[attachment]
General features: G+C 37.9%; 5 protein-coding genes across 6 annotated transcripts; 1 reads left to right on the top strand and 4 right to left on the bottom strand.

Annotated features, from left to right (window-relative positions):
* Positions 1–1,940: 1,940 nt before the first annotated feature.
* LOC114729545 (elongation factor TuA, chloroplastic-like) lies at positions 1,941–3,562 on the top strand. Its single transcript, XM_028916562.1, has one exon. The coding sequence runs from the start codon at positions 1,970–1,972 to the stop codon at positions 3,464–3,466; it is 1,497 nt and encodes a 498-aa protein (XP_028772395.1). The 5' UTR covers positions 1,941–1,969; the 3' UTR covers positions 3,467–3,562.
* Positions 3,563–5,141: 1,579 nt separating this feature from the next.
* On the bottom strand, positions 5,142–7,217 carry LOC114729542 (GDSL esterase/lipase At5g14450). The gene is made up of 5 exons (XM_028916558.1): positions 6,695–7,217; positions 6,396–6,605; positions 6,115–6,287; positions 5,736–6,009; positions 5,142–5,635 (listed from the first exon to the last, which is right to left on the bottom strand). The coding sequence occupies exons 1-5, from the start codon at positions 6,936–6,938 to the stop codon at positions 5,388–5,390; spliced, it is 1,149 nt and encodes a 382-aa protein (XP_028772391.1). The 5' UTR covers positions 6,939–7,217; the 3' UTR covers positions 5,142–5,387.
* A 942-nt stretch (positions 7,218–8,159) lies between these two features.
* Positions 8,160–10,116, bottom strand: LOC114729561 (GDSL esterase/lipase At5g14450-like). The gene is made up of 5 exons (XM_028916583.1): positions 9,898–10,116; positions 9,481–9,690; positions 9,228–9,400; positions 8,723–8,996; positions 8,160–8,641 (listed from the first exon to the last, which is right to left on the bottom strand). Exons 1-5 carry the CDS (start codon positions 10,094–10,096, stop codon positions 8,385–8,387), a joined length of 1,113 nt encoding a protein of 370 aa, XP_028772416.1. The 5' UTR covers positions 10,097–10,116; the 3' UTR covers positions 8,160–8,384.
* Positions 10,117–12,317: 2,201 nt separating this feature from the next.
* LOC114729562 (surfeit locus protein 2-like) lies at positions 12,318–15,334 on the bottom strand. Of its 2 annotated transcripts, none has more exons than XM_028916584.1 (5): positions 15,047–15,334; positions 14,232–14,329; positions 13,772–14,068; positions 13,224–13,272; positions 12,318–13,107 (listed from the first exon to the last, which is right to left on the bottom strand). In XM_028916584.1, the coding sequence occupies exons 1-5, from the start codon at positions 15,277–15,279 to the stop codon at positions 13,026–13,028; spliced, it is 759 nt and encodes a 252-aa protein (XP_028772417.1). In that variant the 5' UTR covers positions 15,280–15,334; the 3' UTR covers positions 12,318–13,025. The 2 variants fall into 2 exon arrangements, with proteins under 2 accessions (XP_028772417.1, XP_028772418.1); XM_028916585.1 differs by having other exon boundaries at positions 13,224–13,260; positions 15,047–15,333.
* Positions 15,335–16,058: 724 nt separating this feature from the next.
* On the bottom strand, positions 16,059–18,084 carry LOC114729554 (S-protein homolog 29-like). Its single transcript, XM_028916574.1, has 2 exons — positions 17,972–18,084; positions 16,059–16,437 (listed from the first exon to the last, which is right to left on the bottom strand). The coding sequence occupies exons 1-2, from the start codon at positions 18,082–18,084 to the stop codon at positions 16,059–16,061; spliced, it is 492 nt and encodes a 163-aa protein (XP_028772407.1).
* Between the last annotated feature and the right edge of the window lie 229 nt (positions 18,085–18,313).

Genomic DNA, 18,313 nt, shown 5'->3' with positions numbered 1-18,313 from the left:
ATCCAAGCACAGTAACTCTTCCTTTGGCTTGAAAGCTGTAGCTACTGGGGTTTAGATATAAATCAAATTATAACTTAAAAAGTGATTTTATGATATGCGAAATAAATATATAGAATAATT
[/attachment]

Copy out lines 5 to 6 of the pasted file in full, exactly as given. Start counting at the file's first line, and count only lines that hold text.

* Positions 3,563–5,141: 1,579 nt separating this feature from the next.
* On the bottom strand, positions 5,142–7,217 carry LOC114729542 (GDSL esterase/lipase At5g14450). The gene is made up of 5 exons (XM_028916558.1): positions 6,695–7,217; positions 6,396–6,605; positions 6,115–6,287; positions 5,736–6,009; positions 5,142–5,635 (listed from the first exon to the last, which is right to left on the bottom strand). The coding sequence occupies exons 1-5, from the start codon at positions 6,936–6,938 to the stop codon at positions 5,388–5,390; spliced, it is 1,149 nt and encodes a 382-aa protein (XP_028772391.1). The 5' UTR covers positions 6,939–7,217; the 3' UTR covers positions 5,142–5,387.